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I looked at a few Fed Ex routes just now and saw some for sale on the East Coast, they start around $75,000 per route and go up to $700,000 for a large multi route transaction. A search provides sites dedicated to brokering these deals, looks like fuel cost would be a risk as well as all the other risks, rules and regulations. I would suggest a 5 year Business Plan instead of a 3 year plan, for anyone thinking about going in to this type of business.
- Two ways of thinking about approaching this could be to outsource and subcontract everything and make money on the management only.
- Someone could also already own land, a shop and office space for dispatch and try to make more profit on having lower operating overhead.
- Either way, be careful planning future fuel cost because right now crude oil prices are low, fuel cost might rise every year from here over the next five years.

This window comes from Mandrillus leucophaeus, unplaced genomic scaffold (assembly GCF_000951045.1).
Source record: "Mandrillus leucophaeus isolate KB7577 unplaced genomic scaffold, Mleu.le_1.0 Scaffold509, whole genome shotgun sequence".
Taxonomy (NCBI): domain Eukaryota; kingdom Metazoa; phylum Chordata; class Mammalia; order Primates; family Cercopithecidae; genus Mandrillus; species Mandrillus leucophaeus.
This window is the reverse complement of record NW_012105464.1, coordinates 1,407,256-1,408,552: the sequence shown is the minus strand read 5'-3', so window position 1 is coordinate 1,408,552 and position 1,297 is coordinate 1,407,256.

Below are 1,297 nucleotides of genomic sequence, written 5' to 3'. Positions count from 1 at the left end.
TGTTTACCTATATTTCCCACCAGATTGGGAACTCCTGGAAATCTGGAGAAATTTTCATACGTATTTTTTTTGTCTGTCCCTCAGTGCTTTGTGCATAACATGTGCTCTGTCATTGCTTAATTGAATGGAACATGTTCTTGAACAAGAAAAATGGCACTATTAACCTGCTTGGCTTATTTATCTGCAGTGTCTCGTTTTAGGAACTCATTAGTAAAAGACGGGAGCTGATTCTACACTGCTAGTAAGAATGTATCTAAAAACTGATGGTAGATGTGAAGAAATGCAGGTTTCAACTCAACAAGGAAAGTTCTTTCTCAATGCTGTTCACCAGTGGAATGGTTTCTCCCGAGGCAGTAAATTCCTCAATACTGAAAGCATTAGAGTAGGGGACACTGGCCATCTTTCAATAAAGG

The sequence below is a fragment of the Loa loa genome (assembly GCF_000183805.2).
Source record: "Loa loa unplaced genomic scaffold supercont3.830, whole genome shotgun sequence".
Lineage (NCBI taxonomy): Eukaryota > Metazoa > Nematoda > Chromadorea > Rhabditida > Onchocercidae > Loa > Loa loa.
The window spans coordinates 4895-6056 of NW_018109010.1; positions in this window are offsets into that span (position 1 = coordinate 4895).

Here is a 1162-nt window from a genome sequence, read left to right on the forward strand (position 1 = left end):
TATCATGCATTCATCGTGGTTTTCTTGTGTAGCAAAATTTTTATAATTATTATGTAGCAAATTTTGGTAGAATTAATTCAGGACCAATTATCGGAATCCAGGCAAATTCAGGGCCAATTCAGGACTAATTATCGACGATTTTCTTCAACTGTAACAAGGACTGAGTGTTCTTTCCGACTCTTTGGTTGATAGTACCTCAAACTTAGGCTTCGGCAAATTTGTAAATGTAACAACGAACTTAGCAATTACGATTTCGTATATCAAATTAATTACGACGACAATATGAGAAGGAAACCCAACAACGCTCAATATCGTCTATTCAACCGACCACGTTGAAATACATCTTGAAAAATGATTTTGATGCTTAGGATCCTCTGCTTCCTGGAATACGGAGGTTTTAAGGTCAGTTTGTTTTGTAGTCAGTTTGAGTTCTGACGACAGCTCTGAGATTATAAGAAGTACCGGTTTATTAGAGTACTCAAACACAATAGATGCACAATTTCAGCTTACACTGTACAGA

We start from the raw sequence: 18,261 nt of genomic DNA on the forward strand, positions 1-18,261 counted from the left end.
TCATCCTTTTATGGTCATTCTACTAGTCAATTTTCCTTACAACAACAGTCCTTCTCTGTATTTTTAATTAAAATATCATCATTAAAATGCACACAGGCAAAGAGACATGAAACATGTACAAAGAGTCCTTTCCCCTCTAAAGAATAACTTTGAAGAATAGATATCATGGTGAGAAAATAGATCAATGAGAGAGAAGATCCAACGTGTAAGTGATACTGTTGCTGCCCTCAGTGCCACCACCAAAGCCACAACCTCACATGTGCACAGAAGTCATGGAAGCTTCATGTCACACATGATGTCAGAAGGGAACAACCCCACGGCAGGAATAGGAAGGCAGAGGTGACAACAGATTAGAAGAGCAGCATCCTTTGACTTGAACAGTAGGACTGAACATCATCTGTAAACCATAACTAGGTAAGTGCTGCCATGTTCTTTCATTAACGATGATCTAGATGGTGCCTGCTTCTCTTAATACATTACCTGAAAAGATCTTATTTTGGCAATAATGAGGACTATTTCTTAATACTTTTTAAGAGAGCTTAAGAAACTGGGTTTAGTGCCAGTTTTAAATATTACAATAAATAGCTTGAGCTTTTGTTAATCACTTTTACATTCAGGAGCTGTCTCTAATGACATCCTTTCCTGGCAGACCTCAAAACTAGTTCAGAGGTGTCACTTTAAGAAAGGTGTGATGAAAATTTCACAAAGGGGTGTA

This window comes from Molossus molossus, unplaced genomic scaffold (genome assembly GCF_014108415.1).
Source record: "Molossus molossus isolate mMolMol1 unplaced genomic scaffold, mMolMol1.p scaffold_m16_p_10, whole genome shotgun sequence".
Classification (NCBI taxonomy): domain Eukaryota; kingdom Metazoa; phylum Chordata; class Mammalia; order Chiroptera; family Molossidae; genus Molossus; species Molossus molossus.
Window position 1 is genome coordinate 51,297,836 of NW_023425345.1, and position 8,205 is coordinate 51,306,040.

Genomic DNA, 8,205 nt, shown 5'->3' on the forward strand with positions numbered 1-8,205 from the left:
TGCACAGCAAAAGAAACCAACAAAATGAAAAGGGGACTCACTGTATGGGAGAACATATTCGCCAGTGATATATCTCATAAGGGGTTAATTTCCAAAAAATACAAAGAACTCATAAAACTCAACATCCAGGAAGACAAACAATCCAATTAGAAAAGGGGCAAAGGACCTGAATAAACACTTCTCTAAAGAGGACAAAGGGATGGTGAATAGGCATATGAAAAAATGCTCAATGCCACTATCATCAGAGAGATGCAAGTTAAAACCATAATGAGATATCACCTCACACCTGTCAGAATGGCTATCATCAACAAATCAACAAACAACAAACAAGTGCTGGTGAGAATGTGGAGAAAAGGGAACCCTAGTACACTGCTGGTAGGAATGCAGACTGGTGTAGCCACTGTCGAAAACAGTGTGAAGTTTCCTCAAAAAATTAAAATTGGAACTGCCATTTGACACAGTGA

Very helpful guidance, Vilnius. Thanks!
Beware that the Department of Labor and the Internal Revenue Service want to treat FedEx Ground independent contractors as employees. That means the cost of labor will increase considerably and reduce profits. Some of the so called FedEx Ground “independent contractors” will go out of business as a result.
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Interesting. It sounds like what the Uber drivers are doing. They want to be classified as employees, not independent contractors. They had some success by suing Uber in states like California.
It will be interesting to see how the FedEx Ground independent contractor situation works out.
- Do you have questions around purchasing or operating FedEx ground routes?
- Tips or advice around running this business?
- Success stories to share with the rest of the community?
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